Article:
When I was 10 years old, my parents sent me to overnight camp. Everyone in Pittsburgh went to one of two camps in Maine…except me. My parents chose Camp Tapawingo. No one else my age from Pittsburgh went to Tap and that’s exactly why it was the choice of my mom and dad. They wanted me to have an experience all my own, 8 weeks of a new and different community that would be mine, all mine. I cried when I realized all my friends would be together. I barricaded myself in my bedroom for an entire day in protest, but in the end I helped glue name tags in my socks and polished the requisite uniform saddle shoes.
That was 60 years ago and my years at summer camp remain the best gift my parents ever gave me. They had no idea that camp would become my anchor, from 1959-1968, my camper and counselor years at Tap and then my lighthouse as I moved through the next 40 years.
I was 5’6” in third grade. I was the tallest kid in my school and a better athlete than most of the boys. Socially, the combination was not a good one. I never stood up straight, especially at dancing school when most of my partners came up to my chin. At recess, girls played hopscotch and I played softball. I saw myself as the odd one out at home. At camp, there were lots of other tall girls and lots of good athletes and suddenly, I stood up straight. Rather than standing out from my peers, I had a place among them. What a heady feeling…camp was magic.
My Grandma Lando was my champion. She came for dinner every Sunday evening and when she left, she always said to me, “Be good and even more important, do good.” I didn’t understand what ‘do good’ meant but her words stuck with me and as the years and my grandmother passed her words challenged me. I thought I was doing good in college when I wrote to unknow-to-me American soldiers fighting in Viet Nam and when I volunteered at Big Brothers and Big Sisters in Boston. I tutored Cuban immigrants in English, I learned basic sign language and created a garden for and with deaf students. I organized a group that helped a Russian family settle in Pittsburgh. I was doing good…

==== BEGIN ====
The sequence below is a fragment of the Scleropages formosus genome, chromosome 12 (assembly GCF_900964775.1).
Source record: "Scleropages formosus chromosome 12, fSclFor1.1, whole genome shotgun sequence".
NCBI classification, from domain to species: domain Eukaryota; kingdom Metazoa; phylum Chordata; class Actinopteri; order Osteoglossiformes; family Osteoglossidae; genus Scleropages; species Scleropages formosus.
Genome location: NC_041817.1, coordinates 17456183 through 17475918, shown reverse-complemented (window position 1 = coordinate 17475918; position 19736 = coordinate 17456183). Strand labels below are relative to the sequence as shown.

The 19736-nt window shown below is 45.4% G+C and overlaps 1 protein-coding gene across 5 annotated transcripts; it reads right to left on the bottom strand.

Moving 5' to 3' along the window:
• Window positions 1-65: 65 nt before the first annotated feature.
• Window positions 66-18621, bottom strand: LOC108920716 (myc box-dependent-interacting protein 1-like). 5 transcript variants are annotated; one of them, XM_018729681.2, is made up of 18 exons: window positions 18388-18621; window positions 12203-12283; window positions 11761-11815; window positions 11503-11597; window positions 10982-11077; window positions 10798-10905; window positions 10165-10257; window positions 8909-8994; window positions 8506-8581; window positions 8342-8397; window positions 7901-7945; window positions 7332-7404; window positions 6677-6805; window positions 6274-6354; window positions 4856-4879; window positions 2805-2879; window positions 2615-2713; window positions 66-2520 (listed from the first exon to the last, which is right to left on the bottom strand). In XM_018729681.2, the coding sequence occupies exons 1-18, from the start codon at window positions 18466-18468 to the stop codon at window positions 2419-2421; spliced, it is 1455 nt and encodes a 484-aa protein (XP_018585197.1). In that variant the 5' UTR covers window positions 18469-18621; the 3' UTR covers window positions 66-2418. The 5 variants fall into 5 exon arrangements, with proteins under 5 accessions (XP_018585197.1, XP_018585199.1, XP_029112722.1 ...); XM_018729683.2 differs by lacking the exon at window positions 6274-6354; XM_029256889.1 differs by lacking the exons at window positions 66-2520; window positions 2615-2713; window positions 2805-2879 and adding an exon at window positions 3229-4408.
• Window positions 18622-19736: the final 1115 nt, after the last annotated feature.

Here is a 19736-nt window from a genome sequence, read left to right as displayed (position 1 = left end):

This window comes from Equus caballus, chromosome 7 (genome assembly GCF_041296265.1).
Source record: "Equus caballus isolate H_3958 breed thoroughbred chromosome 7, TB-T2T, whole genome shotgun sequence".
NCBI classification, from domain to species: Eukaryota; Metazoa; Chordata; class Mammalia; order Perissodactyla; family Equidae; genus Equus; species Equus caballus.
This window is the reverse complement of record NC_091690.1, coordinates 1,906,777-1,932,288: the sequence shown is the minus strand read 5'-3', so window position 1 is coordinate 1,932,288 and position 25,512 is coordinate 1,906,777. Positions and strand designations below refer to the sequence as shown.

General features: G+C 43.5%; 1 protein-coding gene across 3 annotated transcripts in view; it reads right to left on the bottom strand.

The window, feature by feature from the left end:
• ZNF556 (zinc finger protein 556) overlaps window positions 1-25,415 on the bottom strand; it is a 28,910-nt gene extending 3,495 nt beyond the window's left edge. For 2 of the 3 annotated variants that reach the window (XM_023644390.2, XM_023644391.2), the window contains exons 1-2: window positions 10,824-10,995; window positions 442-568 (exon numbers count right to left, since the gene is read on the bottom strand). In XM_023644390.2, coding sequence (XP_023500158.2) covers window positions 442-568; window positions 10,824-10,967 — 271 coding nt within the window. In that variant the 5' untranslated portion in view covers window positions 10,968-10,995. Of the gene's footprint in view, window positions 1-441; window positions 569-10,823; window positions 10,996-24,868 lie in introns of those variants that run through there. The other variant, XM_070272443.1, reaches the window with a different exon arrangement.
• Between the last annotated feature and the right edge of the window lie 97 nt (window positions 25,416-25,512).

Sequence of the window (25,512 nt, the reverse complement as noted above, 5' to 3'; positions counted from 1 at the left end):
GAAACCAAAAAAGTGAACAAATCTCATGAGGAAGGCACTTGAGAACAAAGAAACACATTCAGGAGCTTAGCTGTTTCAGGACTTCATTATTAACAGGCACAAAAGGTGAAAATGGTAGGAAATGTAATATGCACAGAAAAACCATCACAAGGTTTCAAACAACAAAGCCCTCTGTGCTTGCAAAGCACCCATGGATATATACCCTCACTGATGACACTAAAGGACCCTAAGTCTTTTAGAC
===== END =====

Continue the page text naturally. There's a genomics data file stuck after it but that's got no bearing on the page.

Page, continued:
But camp, my magic place in Maine was always on my mind. I realized that I wanted to do something that would bring that magic to other young girls; I just didn’t know what. The day after 9/11 I was on the phone with Jane Lichtman, the owner of Tap and she mentioned that two of her campers had lost their mothers in the World Trade Tower bombing and that was my moment. Grieving girls and camp. Grieving girls at my camp...
The expression ‘If you build I they will come’ defines how Circle Camps came to be. Within three months of my conversation with Jane, I had contacted former bunkmates and former Tap counselors, begged legal help to secure tax-exempt status and traded on the friendship of a high school boyfriend for an initial grant. Circle was good to go. And it has been going strong for 18 years.
Thank you, mom and dad, for a decision you made 60 years ago. Thank you Grandma Lando for your wise, challenging words. Would that you all were still here to see this next Circle chapter…
From Circles to cycles…
Sandi Lando Welch
Founder, Executive Director, Sore Legs.